Monday, December 28, 2020

Throughput accounting: pushback

Whenever I write about or talk about 'throughput accounting' I get pushback.

Fair enough.

You won't find such accounting in your Accounting 101 textbook, except perhaps in a chapter dedicated to cost accounting wherein the concept of 'variable cost' is discussed.

But 'variable cost' doesn't quite capture the concept:
'Throughput' is the stuff that gets through to end-users, beneficiaries, or customers that they can apply to whatever it is they do. 
Accounting for what it takes to produce 'throughput' is the essence of 'throughput accounting'
  • First, of course, is 'variable cost': If you have to buy a gallon of paint to put the finishing touch on 'throughput', then the cost of the paint is 'variable' to your day-to-day expenses, and the cost of the paint is directly part of the cost of 'throughput'.
  • But second, you might reallocate resources from day-to-day 'running the business' to specifically and directly produce the throughput. If such is reallocated, then add that to the cost of throughput.
What about the day-to-day?
But, many ask, what about all the day-to-day stuff to make possible the environment and capabilities and capacity to affect throughput. Shouldn't there be some "ABC" of those costs? (*)
  • My answer is: no. But ....
  • Yes, you can try that. But, be prepared for endless arguments about allocations which in-and-of-themselves add no value. 
  • And be prepared to 'de-conflict' allocation overlaps such that the sum of the ABC costs does not exceed the sum of the actual business expenses, to wit, by example: a manager's cost is allocated to several projects in an ABC sense. Then it's discovered that the sum of all the manager's allocation exceed the actual cost of the manager. Back to the allocation drawing board!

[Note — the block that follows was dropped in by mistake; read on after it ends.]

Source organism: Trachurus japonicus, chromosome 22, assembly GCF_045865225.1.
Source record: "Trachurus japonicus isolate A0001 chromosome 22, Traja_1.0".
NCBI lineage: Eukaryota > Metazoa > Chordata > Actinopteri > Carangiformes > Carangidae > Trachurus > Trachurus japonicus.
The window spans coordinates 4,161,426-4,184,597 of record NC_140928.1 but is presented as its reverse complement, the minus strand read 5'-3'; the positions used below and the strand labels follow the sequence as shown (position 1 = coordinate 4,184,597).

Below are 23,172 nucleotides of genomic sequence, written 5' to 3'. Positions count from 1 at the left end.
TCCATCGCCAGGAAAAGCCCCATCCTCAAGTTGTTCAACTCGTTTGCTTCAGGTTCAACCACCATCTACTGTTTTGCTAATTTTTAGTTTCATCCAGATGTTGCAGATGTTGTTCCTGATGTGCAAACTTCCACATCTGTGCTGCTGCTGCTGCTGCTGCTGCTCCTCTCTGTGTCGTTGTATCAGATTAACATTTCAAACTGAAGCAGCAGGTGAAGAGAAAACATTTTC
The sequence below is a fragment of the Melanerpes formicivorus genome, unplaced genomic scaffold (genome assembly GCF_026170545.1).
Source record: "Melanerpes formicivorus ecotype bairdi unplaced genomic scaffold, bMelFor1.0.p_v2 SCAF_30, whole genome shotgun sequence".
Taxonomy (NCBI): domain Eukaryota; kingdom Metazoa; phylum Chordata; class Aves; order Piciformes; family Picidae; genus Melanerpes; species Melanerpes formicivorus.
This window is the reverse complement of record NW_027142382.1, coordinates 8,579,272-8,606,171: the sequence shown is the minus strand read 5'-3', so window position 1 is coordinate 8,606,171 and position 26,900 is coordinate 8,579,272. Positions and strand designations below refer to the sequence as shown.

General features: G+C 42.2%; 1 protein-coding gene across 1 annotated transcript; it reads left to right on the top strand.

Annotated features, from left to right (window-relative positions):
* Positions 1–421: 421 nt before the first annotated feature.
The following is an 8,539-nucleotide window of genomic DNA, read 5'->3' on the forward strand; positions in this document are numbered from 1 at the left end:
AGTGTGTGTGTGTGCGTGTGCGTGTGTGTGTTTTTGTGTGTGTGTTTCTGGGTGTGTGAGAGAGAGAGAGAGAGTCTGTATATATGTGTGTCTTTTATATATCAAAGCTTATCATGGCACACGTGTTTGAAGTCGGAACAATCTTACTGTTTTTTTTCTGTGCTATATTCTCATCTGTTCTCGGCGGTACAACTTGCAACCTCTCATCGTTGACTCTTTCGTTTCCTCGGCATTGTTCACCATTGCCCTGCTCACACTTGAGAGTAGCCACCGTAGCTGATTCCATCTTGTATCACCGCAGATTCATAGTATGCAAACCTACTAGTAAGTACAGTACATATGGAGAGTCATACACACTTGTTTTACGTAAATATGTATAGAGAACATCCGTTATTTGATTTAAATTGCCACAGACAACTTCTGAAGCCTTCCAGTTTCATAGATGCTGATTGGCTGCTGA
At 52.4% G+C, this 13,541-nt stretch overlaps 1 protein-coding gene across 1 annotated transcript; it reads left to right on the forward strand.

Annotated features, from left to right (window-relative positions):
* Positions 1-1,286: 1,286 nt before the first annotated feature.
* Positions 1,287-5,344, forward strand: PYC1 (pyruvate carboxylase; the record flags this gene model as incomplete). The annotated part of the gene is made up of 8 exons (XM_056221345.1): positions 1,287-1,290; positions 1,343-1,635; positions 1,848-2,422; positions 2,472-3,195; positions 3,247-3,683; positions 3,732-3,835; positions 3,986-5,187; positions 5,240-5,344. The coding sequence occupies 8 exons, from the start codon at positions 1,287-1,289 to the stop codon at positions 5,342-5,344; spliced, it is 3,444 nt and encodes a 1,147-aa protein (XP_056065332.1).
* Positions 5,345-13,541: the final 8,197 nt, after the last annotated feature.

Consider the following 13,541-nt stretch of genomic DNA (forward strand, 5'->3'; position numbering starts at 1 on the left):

What about revenue?
Does 'throughput' have to generate new revenue in order to be 'throughput'?
Back to the definition: the users or beneficiaries may not be revenue customers. So, there's no direct tie of throughput to revenue.
What about 'value'?
Does throughput have to make the business more valuable ... in effect, increase the size of the balance sheet? 
Value is consequence of throughput, but in many instances the value which is consequential to throughput can not be directly monetized. Such is the case for many non-profits and government agencies. Yes, they have balance sheets; but no, those balance sheets don't accumulate the consequences of their activities like a for-profit business' balance sheet does.

It's complicated
Yes, but ....
Throughput' is the stuff that gets through to end-users, beneficiaries, or customers that they can apply to whatever it is they do.
(*) Activity-based costing (ABC) is a method of assigning overhead and indirect costs—such as salaries and utilities—to products and services. The ABC system of cost accounting is based on activities, which are considered any event, unit of work, or task with a specific goal.

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